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Tatyana Mamut

Founder & Strategic Advisor

Leaders today are being asked to do more than build great products, delight customers, and grow profits. Increasingly, today’s business leaders are being measured on how well they attract and retain great talent, their team’s employee engagement scores, and the reputation of their team’s culture in the broader organization.

These trends are only expected to continue. Very soon, your investors might ask your Board of Directors how they are overseeing company culture. In the last year, the National Association of Corporate Directors published the “Culture as a Corporate Asset” report — a rallying cry for Boards to press operating executives about company culture. Business publications have exploded with the topic, in fact the Harvard Business Review and McKinsey have devoted multiple articles on the topic.

As an operating executive, you might think you’re too busy to spend your time thinking about culture. But beware, because not only is this something your Board and Investors will be asking about, but evidence also shows that companies that focus on culture and continue to reinforce culture achieve better performance.

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Where to start: Identifying culture risk  

Fortunately, there is a starting point to help leaders new to the culture conversation know what to focus on. In this framework, there are five Culture Risks that managers need to keep an eye on to address whether you should be spending more time on issues of culture:

1. Conformity Risk

Does the demographic profile of your team, especially at senior levels, resemble your customers? Do people feel comfortable disagreeing openly with each other, or is might there be a culture of conforming to the highest paid person's opinions? Teams that are diverse in backgrounds and that encourage healthy debate tend to perform better.

2. Fragmentation Risk

Assess whether there are many subcultures on your team, and if there is friction between them. Fragmented cultures can create inefficiencies and lack of coordination that can threaten product delivery and great customer experience.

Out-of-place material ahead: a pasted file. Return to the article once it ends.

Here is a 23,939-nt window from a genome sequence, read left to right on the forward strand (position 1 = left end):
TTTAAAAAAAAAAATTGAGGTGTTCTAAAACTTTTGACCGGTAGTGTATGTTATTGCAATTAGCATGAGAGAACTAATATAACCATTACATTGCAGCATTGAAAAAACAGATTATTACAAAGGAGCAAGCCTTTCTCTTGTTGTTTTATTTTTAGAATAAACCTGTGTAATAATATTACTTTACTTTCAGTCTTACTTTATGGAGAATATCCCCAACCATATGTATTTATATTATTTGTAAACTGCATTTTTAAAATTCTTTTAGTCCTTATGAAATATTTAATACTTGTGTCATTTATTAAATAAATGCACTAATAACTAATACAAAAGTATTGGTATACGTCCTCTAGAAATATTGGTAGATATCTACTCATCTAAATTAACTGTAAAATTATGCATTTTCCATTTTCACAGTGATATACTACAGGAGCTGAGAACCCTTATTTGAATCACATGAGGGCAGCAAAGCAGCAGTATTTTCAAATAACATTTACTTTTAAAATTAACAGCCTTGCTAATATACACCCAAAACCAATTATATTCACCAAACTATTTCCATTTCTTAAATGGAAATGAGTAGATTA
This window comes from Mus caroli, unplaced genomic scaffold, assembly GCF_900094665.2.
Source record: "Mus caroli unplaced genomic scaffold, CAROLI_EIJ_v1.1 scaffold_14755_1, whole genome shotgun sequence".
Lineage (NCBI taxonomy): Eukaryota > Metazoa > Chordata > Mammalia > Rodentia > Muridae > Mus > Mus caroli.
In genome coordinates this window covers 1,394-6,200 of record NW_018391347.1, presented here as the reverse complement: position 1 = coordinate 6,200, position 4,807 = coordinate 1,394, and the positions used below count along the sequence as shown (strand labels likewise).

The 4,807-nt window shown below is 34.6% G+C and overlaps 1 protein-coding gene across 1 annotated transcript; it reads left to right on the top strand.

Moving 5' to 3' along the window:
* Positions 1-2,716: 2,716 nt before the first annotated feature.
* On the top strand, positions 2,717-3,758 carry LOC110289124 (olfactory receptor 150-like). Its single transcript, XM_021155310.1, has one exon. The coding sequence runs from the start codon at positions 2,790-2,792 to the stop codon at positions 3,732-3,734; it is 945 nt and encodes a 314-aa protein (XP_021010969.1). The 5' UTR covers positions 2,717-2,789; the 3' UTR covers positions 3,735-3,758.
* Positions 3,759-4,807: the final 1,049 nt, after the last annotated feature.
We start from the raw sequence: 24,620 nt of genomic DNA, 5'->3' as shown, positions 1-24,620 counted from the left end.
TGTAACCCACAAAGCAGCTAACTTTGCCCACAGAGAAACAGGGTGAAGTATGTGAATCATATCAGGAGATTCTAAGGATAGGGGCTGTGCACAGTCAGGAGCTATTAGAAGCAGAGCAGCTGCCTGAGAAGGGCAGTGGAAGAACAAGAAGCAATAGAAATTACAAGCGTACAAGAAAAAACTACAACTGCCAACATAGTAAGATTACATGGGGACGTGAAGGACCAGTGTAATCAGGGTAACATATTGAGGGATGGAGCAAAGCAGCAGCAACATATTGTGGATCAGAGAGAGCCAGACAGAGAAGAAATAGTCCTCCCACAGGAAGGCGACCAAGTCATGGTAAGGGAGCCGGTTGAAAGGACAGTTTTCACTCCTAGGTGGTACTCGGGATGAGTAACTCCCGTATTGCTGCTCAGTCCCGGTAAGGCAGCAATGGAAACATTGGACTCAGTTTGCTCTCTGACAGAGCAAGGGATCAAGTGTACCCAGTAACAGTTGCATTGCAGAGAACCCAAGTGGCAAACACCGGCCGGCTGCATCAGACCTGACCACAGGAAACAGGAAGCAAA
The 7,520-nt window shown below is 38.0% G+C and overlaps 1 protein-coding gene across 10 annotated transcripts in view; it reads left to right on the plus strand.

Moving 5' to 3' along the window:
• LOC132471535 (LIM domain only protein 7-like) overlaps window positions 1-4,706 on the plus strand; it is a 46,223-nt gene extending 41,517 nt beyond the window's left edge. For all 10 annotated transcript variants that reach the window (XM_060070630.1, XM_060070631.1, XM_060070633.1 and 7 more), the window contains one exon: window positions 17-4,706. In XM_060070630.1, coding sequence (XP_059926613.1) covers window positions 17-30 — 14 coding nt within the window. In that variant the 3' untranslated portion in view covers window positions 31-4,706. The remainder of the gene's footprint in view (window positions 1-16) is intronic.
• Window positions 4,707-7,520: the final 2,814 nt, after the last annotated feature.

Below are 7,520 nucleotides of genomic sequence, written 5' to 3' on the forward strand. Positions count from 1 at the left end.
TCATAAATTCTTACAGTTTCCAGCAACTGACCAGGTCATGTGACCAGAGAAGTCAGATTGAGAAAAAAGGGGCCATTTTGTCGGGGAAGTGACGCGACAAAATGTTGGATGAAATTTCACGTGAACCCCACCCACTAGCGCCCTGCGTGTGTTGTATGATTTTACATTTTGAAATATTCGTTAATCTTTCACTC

3. Scaling Risk

Is your team working as effectively as it could, or has the size of the team outgrown your processes? If your team is growing quickly, there are times when you will need to re-examine how the team functions and change the processes, systems, and rituals that form team culture. What works for a team of 8 people doesn’t work for 50, and needs to be re-assessed again around 150.

4. Attrition Risk

Know which people on your team are at risk, and invest in maintaining a healthy pipeline of talent to replace them. Better yet, aim to actively manage turnover.  Create opportunities for team refreshment so that your team continues to have the talent that it needs not just for the challenges you face today, but those that are on the horizon.

5. Stagnation Risk

Have a good sense of whether your team is generating and developing new ideas. Are people on your team questioning the ways things have been done before? Are there rituals in place that encourage your team to talk to customers and create ideas about how to serve them better? As teams mature, a comfort level with the way things have been done before can set in, stifling innovation.

Monitor your culture and address growing risks quickly  

As a leader, you can start managing your culture by creating a dashboard of these five known Culture Risks that organizations typically face. In your one-on-ones talk to your reports about whether they are sensing any of these risks are growing on the team. Observe team interactions at all levels very closely. And if you conduct employee surveys and can insert questions for your own team, ask questions that will help you assess if any of these risks are present, and if they are increasing.

A simple dashboard of the 5 Culture Risks and your assessment of whether these risks are low, high, or increasing can help you keep your eye on team culture. Revisit this dashboard before your staff meeting every week, and when one of the Culture Risks start increasing, put it on the staff meeting agenda to course correct quickly.

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